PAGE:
Stock markets took a big step back this week as trade concerns and a rout in technology stocks turned investor sentiment negative. Facebook’s admission that user information was gained without permission and used in the 2016 election was a blow to the tech giants. The Fed raised short-term rates as expected but expressed less clarity on the hikes to follow this year. On Thursday, President Trump announced potential tariffs on up to $60 billion of Chinese imports to which China sent a measured response and warning. As the markets digested this news as well as more White House turnover, uncertainty about a potential veto of the spending bill – which was later signed – sent stocks lower.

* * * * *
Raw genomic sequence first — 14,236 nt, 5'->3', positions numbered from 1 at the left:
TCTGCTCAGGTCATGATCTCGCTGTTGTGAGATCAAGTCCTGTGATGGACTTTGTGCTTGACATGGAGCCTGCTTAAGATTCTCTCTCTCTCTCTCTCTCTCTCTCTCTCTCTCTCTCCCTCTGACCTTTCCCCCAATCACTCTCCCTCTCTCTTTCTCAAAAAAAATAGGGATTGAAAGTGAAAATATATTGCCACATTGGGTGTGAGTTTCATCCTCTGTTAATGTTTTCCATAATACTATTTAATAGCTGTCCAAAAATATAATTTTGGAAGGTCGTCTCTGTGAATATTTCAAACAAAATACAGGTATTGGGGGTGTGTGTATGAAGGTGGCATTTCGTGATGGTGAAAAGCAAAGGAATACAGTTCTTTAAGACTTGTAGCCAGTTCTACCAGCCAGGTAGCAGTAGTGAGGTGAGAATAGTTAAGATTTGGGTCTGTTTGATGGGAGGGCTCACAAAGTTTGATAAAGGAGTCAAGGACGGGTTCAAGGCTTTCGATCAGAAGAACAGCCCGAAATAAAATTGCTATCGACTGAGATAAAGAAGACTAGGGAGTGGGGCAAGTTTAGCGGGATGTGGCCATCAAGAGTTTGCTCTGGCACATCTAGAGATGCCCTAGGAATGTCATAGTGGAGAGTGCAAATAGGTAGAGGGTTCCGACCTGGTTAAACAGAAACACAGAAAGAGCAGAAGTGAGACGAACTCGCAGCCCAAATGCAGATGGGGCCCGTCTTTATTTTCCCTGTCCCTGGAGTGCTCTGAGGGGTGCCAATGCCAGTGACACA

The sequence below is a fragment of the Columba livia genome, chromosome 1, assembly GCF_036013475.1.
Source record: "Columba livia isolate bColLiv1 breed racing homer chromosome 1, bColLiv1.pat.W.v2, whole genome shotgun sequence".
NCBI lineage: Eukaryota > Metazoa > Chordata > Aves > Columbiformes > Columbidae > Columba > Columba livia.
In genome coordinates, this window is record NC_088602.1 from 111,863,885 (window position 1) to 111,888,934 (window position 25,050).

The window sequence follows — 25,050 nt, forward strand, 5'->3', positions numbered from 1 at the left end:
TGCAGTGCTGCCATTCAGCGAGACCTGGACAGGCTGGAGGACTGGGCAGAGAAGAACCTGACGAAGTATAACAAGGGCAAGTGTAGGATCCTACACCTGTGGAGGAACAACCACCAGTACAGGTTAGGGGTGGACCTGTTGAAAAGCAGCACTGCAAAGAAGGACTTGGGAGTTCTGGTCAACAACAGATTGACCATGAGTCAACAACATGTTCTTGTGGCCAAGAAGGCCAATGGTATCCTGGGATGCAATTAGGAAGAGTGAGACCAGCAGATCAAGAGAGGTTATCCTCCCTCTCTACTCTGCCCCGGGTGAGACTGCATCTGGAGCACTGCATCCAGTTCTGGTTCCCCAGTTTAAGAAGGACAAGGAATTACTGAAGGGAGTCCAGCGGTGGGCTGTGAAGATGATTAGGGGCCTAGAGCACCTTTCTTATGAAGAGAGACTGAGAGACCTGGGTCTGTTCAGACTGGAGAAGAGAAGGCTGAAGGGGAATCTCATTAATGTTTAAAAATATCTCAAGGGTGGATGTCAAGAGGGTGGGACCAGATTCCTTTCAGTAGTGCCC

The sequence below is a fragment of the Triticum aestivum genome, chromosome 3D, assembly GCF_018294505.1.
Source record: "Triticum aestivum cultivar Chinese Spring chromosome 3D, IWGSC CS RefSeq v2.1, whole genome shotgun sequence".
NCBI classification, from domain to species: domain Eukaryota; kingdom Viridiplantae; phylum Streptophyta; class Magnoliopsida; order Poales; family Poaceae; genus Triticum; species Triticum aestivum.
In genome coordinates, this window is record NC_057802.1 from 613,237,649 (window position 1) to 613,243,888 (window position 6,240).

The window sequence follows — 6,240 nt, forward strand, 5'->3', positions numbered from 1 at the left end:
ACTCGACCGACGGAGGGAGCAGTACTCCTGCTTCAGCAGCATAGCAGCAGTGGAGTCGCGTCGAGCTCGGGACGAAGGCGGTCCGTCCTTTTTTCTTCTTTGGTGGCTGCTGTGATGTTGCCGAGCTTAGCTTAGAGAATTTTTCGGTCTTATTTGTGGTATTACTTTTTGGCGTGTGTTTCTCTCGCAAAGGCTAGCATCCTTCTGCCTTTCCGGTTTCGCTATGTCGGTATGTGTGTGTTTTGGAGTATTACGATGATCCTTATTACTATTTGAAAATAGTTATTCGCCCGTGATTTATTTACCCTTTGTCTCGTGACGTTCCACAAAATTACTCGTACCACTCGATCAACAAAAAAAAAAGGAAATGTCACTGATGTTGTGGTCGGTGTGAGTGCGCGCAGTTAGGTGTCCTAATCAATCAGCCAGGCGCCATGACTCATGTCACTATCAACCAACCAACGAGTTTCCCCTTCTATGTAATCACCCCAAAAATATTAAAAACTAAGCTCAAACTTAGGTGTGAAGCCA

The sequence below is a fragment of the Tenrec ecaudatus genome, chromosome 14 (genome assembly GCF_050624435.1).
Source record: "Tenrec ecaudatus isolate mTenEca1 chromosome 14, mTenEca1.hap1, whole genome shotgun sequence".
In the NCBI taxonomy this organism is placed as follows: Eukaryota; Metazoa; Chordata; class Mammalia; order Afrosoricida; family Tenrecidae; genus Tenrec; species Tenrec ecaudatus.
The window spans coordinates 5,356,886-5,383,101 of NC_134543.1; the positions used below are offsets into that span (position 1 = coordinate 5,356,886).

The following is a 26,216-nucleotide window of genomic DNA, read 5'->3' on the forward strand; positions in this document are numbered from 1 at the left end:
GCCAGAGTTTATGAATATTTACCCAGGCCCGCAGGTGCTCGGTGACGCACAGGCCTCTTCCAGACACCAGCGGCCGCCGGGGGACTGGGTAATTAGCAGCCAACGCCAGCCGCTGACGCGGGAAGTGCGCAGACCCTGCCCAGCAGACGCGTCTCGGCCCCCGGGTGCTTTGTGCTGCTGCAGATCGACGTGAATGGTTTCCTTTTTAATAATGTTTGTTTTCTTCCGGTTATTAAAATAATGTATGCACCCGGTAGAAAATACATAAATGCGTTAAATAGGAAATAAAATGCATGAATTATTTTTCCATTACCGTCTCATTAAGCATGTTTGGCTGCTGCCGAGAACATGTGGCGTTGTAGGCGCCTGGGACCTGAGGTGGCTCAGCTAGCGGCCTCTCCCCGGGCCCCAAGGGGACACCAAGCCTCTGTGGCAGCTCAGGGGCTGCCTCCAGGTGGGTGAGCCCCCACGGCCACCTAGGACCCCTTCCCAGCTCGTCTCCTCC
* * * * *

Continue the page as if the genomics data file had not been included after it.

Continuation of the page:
Global stocks dived across the board this week with U.S. large-cap stocks taking the greatest hit – down nearly 6% on the week and nearly 3% year-to-date. In addition to the hits on technology stocks, the milder outlook on interest rates hurt the stocks of large domestic banks. International stocks weathered the storm slightly better, but still ended up in mostly negative territory for 2018 as well. With a small decline in longer-term interest rates this week, intermediate bond funds provided some shelter with slightly positive returns. Publicly traded real estate funds, however, felt the sting of both higher borrowing rates and a less stable equity market.